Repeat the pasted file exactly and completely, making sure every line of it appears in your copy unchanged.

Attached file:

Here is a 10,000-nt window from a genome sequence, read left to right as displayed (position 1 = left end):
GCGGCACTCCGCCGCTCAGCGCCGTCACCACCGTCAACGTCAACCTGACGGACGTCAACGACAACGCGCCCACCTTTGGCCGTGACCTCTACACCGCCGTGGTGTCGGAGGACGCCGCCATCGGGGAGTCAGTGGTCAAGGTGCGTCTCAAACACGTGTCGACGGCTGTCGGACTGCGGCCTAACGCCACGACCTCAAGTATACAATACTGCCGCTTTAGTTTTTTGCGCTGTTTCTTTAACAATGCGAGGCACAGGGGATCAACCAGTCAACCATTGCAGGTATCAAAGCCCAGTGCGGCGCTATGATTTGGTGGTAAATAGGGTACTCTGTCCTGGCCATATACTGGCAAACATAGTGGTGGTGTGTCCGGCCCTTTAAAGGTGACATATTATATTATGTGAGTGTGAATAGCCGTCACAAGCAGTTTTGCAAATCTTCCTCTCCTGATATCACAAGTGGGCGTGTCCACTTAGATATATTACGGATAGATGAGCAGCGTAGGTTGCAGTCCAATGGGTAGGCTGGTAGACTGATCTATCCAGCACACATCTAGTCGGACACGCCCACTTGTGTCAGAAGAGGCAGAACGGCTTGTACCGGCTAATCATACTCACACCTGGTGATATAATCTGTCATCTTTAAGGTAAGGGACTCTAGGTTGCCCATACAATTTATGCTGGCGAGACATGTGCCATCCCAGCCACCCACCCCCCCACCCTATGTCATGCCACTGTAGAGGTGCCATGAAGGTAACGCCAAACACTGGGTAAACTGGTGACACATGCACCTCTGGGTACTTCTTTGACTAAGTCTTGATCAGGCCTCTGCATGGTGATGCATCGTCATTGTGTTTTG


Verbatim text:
Here is a 10,000-nt window from a genome sequence, read left to right as displayed (position 1 = left end):
GCGGCACTCCGCCGCTCAGCGCCGTCACCACCGTCAACGTCAACCTGACGGACGTCAACGACAACGCGCCCACCTTTGGCCGTGACCTCTACACCGCCGTGGTGTCGGAGGACGCCGCCATCGGGGAGTCAGTGGTCAAGGTGCGTCTCAAACACGTGTCGACGGCTGTCGGACTGCGGCCTAACGCCACGACCTCAAGTATACAATACTGCCGCTTTAGTTTTTTGCGCTGTTTCTTTAACAATGCGAGGCACAGGGGATCAACCAGTCAACCATTGCAGGTATCAAAGCCCAGTGCGGCGCTATGATTTGGTGGTAAATAGGGTACTCTGTCCTGGCCATATACTGGCAAACATAGTGGTGGTGTGTCCGGCCCTTTAAAGGTGACATATTATATTATGTGAGTGTGAATAGCCGTCACAAGCAGTTTTGCAAATCTTCCTCTCCTGATATCACAAGTGGGCGTGTCCACTTAGATATATTACGGATAGATGAGCAGCGTAGGTTGCAGTCCAATGGGTAGGCTGGTAGACTGATCTATCCAGCACACATCTAGTCGGACACGCCCACTTGTGTCAGAAGAGGCAGAACGGCTTGTACCGGCTAATCATACTCACACCTGGTGATATAATCTGTCATCTTTAAGGTAAGGGACTCTAGGTTGCCCATACAATTTATGCTGGCGAGACATGTGCCATCCCAGCCACCCACCCCCCCACCCTATGTCATGCCACTGTAGAGGTGCCATGAAGGTAACGCCAAACACTGGGTAAACTGGTGACACATGCACCTCTGGGTACTTCTTTGACTAAGTCTTGATCAGGCCTCTGCATGGTGATGCATCGTCATTGTGTTTTG